Sunday, June 10, 2007

I caught Joe Lieberman on Face the Nation this morning, and he's still frisky, the little devil. Joe thinks that we regrettably might have to use military action against Iran, though he was less clear about whose military we're going to use. He was vague but gung-ho, just as he and the administration neo-cons were five years ago when they spelled "Iran" with a "q." Of course, Joe has a way of sounding boring reasonable (or maybe I mean more than reasonably boring) even when he's talking like Dr. Strangelove, but today he sounded just hardcore enough that Bob Schieffer had to ease him over onto the side of the road to say that he was "making news" if he was doing what he seemed to be doing, i.e., firmly putting military action on the table as a likely consequence unless something is done. Joe confirmed that he was up for a little belligerant news making, and Schieffer asked Senator Blood and Guts to spell out just what kind of action he might be forseeing--was he thinking of boots on the ground or air bombardment or what? Joe said that, of course, he would have to leave that to the generals, and then he sort of silently burped and said that he figured a little air assault would do the trick. Maybe the generals sent him an inter-cranial fax.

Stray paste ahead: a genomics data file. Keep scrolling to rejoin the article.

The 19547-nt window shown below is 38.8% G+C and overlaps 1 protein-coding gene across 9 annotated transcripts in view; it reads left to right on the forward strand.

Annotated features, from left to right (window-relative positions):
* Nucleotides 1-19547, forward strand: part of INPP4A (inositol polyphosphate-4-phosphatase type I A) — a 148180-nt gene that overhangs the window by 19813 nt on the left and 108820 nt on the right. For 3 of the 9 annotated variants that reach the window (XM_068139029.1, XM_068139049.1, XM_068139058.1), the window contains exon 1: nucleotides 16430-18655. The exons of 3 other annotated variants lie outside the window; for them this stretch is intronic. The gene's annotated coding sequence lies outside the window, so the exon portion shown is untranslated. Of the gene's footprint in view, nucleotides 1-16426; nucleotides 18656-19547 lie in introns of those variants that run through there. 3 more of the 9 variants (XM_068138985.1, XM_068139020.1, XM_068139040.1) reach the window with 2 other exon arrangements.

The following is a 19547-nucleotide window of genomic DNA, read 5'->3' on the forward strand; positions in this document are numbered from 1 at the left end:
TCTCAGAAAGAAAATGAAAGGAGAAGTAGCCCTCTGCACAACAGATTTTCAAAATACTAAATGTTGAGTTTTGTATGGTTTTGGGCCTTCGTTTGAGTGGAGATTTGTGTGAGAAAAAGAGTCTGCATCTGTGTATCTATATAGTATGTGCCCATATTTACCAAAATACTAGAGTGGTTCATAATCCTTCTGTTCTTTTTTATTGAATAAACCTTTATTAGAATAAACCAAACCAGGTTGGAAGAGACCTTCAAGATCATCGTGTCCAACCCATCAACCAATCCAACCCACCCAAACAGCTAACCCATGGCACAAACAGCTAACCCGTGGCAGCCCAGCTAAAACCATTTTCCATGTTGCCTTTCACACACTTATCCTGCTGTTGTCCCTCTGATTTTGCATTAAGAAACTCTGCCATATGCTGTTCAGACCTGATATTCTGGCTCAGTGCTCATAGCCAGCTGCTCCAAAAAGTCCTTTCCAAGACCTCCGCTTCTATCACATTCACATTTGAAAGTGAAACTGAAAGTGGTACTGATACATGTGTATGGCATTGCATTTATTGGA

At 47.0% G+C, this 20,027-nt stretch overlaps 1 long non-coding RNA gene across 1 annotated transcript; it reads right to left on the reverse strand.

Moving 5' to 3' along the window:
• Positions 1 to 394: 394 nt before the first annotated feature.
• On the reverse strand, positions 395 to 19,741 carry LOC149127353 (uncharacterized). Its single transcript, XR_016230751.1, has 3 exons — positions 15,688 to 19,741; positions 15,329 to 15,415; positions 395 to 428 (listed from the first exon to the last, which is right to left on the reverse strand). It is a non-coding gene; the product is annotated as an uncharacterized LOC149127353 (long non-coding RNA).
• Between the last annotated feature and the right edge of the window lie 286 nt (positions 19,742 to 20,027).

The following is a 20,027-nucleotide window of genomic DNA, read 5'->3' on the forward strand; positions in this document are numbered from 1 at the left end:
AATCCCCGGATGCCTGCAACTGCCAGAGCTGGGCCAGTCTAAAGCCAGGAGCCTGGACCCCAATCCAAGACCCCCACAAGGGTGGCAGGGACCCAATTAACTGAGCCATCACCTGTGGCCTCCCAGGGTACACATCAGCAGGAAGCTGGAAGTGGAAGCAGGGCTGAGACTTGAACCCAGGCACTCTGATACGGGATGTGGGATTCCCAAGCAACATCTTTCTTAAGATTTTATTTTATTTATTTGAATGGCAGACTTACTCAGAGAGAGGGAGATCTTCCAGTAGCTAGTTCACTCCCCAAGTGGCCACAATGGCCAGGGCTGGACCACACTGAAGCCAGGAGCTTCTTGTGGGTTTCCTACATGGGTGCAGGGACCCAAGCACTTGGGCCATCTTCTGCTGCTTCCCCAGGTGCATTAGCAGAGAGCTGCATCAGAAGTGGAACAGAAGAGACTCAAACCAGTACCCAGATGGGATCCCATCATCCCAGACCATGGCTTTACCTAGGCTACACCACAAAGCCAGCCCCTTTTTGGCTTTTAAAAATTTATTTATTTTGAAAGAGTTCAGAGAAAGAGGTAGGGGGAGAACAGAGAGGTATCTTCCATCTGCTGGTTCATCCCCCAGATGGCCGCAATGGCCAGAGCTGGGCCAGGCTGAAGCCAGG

On the same show, it was noted that General Peter Pace will not be having his chairmanship of the Joint Chiefs of Staff renewed after it expires later this year, and this was referred to as the decision that will fully cleanse the government of all "the architects" of the Iraq War. I'm not sure what you have to have done to be officially designated an "architect" of the failed war, though in a Washington culture that's eager to move on--if not from the war itself, then over the debate over accountability--you can see why Pace has sawdust on his hands and people like Bush and Cheney (and Lieberman), the people who basically ordered the architects to get the blueprints drawn up come hell or high water, and to do what it took to get rid of the people complaining that this thing wouldn't be up to code and it was built on swamp property and would sink anyway, get a pass. But it would be seemlier if Lieberman and his buddies would at least stop pretending that it's all up to the generals. They say that as a way of deflecting criticism: the people who have their doubts about military action are then obligated to explain why they don't have faith in the military. But if we've seen anything in the Bush era, it's that the military is at the mercy of the political leaders who learned everything they know about the cost and dangers of war from Sgt. Rock comics. We get to demonstrate our patriotism by pretending that the generals are the ones clamoring for the chance to fight the wars that the politicians want. After everything goes to hell, the generals get to demonstrate their patriotism by falling on their swords.

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